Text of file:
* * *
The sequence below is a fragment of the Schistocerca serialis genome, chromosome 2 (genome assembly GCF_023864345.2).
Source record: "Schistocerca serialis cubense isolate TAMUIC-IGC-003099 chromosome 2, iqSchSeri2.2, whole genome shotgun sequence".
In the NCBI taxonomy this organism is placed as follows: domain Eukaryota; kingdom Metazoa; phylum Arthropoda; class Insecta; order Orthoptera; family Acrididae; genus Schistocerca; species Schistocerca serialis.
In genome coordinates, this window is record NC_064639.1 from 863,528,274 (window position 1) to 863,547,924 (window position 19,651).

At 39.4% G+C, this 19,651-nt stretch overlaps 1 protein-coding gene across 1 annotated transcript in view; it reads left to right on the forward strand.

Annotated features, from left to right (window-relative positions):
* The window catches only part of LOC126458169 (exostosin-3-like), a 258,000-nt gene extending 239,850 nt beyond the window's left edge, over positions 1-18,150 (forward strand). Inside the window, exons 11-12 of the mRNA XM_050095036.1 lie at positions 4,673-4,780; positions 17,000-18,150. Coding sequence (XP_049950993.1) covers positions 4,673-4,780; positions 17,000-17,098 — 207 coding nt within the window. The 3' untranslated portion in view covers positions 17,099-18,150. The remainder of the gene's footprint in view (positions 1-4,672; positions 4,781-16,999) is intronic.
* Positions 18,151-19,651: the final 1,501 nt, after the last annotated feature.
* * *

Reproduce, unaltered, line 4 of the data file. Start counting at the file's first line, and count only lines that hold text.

In genome coordinates, this window is record NC_064639.1 from 863,528,274 (window position 1) to 863,547,924 (window position 19,651).